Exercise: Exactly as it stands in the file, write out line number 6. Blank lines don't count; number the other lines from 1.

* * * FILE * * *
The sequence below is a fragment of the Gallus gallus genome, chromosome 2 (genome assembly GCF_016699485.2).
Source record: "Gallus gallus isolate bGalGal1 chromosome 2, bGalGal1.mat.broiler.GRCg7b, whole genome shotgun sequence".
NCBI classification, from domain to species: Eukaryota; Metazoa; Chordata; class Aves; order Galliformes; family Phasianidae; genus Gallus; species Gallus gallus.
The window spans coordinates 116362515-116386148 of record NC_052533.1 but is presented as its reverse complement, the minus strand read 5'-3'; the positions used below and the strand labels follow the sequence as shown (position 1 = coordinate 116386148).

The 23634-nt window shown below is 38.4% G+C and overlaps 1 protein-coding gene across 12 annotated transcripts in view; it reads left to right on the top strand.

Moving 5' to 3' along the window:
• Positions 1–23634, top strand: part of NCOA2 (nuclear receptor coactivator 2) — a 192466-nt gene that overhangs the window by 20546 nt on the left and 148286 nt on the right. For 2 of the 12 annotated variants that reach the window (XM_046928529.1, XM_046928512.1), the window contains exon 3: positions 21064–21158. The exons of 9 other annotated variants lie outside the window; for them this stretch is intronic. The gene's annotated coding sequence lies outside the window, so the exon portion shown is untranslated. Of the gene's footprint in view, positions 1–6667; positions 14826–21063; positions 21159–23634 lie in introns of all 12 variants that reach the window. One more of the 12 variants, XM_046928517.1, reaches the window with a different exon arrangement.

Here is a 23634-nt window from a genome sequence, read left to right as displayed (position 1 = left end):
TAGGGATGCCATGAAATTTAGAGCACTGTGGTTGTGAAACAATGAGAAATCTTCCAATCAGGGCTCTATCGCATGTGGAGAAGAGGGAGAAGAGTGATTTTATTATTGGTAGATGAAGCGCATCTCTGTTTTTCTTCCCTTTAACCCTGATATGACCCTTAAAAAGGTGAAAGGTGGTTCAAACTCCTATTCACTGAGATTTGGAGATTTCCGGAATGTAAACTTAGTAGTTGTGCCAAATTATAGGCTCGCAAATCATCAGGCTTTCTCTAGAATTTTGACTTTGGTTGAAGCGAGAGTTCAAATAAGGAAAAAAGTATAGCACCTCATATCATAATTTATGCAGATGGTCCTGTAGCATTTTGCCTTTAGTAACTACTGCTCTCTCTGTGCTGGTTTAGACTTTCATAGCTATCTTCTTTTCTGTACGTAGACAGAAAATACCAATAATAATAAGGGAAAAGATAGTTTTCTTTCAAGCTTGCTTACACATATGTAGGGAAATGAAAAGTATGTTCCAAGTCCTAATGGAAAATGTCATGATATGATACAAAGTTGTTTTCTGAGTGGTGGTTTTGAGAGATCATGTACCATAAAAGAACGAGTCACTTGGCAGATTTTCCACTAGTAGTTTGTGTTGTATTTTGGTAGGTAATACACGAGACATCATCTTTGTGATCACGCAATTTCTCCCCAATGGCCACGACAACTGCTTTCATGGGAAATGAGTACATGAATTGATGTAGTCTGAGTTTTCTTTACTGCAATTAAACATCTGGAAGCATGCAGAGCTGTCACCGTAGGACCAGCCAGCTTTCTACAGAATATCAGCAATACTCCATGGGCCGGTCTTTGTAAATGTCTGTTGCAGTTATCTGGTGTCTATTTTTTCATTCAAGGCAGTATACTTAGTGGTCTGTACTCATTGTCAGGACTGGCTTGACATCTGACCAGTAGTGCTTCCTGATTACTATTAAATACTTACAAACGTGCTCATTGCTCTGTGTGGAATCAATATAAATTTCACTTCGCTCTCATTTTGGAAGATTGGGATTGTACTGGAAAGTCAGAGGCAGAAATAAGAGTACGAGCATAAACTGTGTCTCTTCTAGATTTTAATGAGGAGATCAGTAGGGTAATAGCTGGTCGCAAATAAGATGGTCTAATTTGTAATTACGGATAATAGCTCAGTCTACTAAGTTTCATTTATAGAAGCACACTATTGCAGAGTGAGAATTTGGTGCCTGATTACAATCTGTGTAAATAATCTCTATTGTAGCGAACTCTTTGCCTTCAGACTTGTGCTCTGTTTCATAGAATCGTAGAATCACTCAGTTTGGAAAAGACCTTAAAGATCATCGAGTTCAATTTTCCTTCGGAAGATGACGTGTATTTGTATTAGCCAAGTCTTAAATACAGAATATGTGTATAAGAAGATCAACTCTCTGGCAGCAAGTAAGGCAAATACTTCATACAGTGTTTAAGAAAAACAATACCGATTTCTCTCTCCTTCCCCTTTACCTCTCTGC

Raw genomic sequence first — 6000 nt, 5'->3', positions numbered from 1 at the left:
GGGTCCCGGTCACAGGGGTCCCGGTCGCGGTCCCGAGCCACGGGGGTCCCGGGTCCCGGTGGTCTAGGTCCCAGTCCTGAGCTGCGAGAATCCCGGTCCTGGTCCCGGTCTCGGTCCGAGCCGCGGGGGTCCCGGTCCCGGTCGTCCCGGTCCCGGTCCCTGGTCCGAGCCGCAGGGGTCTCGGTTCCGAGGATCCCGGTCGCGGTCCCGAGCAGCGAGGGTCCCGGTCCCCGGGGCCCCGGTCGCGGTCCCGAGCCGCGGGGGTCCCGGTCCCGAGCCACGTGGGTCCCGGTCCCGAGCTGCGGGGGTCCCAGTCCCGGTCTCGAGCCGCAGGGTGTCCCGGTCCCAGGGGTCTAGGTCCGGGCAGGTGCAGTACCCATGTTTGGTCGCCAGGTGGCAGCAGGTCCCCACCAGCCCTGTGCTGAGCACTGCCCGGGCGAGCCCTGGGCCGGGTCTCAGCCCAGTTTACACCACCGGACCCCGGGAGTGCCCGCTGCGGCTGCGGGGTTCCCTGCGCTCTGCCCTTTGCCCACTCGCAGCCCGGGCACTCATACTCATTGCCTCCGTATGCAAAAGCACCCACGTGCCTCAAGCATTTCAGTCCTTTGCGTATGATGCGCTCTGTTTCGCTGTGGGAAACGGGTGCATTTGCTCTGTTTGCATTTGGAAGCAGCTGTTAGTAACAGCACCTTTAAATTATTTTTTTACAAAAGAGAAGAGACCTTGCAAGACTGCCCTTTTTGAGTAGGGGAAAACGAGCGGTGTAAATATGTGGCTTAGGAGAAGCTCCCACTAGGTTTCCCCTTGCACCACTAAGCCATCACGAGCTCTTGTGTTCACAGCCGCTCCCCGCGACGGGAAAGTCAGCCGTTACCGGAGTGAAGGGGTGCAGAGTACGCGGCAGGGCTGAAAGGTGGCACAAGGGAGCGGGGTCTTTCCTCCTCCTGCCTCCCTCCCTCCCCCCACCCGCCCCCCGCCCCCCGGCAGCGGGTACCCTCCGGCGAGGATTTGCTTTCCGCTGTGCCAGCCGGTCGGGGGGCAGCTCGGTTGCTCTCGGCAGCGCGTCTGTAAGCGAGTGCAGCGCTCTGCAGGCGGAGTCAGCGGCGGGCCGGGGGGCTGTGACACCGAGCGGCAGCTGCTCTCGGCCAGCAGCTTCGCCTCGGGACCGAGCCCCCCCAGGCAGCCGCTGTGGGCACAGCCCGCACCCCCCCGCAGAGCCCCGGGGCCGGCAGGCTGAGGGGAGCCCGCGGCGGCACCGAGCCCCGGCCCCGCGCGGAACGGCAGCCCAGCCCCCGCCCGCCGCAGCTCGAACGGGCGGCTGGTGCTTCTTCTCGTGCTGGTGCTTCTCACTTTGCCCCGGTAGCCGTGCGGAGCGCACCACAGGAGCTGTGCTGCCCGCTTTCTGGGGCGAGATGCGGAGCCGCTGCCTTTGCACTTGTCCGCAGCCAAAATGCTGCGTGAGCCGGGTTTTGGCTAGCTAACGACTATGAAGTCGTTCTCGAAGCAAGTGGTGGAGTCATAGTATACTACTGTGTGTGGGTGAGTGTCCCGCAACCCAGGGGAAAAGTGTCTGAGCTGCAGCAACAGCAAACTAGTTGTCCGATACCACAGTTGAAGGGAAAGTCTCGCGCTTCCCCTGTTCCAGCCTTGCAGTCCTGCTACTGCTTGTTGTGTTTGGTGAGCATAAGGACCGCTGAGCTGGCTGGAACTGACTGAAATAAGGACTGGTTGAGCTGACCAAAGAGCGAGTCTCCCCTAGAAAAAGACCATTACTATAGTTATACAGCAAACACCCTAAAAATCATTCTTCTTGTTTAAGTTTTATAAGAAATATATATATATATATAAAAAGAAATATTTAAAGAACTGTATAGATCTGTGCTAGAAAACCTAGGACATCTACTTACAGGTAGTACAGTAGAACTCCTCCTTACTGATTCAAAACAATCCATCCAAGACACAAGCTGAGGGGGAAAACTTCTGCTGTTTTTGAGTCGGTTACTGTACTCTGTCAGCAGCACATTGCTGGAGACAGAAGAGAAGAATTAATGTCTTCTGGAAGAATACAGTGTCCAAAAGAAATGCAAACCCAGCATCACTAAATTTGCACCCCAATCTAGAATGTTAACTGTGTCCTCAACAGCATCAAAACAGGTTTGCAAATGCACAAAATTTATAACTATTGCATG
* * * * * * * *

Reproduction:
Moving 5' to 3' along the window: